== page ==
Regional analgesia in Italy: A survey of current practice

Massimo Allegri, Thekla Niebel, Dario Bugada, Flaminia Coluzzi, Marco Baciarello, Marco Berti, Carmine Tinelli, Battista Borghi, Paolo Grossi

Research output: Contribution to journalArticlepeer-review

Abstract

Two decades of attention have focused on regional anesthesia, both central neuraxial blockades as well as peripheral blocks. Though there are a considerable number of recent publications on the topic, the complex issues around the effect of regional anesthesia on outcome have not been completely resolved, possibly because the data are often not procedure-specific.In this survey, we tried to focus on current Italian practice and therapeutical criteria in the management of postoperative pain. We also evaluated how the clinical practice of the respondents follows the international and national guidelines for postoperative pain.A questionnaire was mailed to 64 anesthesiologists who had been identified from a database kept by the RICALOR Group (Registro Italiano Complicanze Anestesia LOcoRegionale - Italian Registry of Complications during Locoregional Anesthesia). The survey requested information regarding demographic data and general management, postoperative pain management and guidelines, and specific questions on epidural analgesia and on peripheral blocks.Only 35 of the 64 anesthesiologists answered the questionnaire and sended it back for analysis. Basing on these 35 returns, data from 51 surgical units (some respondent referred data of more surgical units) leading to 135 departments (surgical units may be constituted by more departments) were analyzed. A total of 245,382 surgical procedures were analyzed. Regional analgesia was used in 46.71% of the procedures.In university and teaching-hospitals, protocols concerning regional anesthesia were attended and shared with the whole staff more often than in non-teaching hospitals (. P=. 0.0001).For postoperative pain management 31.48% of responders used 75% of regional analgesia.We identified a huge variety of responses regarding therapeutical protocols but the majority of responders used the drugs with the best safety/efficacy profile.In conclusion, we demonstrated an improvement in the management of postoperative pain compared to previous studies, but still efforts should be made to standardize daily practice in order to avoid complications and improve safety.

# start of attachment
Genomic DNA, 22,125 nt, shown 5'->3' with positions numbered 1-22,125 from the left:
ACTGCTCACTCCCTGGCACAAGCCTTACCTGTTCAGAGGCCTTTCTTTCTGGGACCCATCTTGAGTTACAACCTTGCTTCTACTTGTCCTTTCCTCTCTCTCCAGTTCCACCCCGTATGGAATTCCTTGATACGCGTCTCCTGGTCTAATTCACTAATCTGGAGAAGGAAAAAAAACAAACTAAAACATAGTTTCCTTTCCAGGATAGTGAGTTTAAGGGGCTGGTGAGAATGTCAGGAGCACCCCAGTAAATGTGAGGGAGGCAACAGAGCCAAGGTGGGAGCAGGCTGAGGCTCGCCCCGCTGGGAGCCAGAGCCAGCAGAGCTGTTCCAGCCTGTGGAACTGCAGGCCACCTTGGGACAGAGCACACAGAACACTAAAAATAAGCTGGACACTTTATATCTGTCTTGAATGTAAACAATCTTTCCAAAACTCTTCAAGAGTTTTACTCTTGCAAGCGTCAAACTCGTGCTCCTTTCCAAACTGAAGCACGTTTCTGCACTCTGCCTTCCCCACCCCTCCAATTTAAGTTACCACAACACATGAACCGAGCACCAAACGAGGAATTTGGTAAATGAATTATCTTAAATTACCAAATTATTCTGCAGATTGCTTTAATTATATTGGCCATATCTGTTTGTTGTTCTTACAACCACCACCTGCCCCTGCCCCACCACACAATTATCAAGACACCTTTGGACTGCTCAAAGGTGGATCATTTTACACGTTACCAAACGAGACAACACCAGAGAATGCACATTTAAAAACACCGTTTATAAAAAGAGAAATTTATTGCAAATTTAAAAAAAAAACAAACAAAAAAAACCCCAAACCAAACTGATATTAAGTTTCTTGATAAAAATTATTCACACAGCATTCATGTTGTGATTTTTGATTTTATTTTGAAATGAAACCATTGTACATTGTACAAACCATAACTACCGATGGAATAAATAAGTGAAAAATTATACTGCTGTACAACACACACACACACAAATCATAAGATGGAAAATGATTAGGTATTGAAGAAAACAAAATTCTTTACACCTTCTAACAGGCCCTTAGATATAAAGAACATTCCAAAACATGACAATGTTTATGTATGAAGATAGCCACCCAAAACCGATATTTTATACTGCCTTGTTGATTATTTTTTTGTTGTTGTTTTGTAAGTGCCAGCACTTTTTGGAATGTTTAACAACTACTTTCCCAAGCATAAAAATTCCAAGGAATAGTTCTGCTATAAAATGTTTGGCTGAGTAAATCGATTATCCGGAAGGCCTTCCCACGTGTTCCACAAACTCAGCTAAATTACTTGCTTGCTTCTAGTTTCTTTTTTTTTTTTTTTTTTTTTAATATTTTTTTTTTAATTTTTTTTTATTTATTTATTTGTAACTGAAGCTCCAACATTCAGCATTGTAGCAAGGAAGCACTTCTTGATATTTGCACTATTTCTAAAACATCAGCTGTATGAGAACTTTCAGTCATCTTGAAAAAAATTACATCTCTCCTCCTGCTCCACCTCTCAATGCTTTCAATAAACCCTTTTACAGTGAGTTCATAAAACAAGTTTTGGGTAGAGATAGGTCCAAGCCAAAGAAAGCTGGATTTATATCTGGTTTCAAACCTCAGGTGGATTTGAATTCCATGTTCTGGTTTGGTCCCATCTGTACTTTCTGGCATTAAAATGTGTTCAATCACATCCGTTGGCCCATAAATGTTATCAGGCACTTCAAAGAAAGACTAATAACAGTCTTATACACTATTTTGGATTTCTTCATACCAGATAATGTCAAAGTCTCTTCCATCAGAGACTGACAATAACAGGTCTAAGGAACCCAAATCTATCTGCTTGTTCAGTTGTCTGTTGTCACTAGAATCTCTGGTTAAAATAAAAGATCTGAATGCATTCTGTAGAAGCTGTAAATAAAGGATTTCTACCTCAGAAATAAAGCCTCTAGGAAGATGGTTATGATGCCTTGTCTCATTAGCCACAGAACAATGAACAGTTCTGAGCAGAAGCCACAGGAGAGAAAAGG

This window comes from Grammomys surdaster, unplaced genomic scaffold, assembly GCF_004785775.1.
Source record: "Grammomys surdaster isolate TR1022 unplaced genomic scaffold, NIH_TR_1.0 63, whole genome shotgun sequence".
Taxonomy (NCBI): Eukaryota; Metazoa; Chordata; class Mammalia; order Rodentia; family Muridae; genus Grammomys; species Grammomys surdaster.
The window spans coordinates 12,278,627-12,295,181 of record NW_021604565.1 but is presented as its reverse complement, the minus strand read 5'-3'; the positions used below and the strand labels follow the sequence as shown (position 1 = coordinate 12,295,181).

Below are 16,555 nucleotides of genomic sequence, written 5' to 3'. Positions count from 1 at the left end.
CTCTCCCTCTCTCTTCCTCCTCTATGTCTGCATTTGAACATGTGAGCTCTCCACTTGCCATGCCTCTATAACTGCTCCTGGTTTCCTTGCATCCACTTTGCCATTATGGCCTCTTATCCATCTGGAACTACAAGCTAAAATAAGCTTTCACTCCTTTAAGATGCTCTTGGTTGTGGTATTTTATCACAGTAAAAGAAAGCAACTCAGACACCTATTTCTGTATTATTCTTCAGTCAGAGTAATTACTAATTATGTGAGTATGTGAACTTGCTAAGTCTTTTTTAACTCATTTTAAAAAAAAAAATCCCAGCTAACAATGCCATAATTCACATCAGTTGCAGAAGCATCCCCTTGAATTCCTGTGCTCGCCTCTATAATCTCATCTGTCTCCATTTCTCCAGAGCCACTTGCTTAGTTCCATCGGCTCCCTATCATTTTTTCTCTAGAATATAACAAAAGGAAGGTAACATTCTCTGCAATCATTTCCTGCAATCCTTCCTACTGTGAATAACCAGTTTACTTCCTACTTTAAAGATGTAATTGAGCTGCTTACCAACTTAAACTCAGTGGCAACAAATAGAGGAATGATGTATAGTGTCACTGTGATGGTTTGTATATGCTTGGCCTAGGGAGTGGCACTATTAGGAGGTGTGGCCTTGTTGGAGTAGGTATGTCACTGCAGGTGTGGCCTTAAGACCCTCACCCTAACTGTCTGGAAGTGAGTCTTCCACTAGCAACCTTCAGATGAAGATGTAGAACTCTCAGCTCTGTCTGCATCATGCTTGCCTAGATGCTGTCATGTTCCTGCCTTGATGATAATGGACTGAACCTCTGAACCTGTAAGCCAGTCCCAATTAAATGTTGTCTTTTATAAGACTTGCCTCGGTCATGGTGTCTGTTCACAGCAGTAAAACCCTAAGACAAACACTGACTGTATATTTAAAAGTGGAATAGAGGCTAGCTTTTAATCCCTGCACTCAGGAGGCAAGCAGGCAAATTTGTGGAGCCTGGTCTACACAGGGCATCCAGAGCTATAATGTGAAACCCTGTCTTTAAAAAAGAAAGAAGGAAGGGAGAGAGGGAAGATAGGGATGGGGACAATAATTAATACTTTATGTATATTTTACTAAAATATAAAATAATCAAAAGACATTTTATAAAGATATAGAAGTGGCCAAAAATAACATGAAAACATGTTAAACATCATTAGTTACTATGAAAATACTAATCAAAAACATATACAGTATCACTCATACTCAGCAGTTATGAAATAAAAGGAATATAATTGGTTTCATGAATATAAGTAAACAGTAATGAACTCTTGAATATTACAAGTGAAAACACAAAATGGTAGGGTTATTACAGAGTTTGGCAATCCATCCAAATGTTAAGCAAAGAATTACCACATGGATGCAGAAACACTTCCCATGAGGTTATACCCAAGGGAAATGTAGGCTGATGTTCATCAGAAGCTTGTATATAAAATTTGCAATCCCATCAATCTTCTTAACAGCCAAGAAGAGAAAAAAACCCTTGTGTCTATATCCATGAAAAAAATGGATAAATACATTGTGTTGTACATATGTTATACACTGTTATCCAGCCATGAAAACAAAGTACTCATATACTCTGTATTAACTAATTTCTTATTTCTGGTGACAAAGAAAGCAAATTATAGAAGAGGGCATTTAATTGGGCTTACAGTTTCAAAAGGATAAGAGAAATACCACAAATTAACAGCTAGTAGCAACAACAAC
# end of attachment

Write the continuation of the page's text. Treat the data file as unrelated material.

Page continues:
Original languageEnglish
Pages (from-to)219-225
Number of pages7
JournalEuropean Journal of Pain Supplements
Volume4
Issue number4
DOIs
Publication statusPublished - Nov 2010

Keywords

  • Acute pain service
  • Epidural block
  • Peripheral nerve block
  • Postoperative pain
  • Regional analgesia
  • Regional anesthesia

ASJC Scopus subject areas

  • Anesthesiology and Pain Medicine

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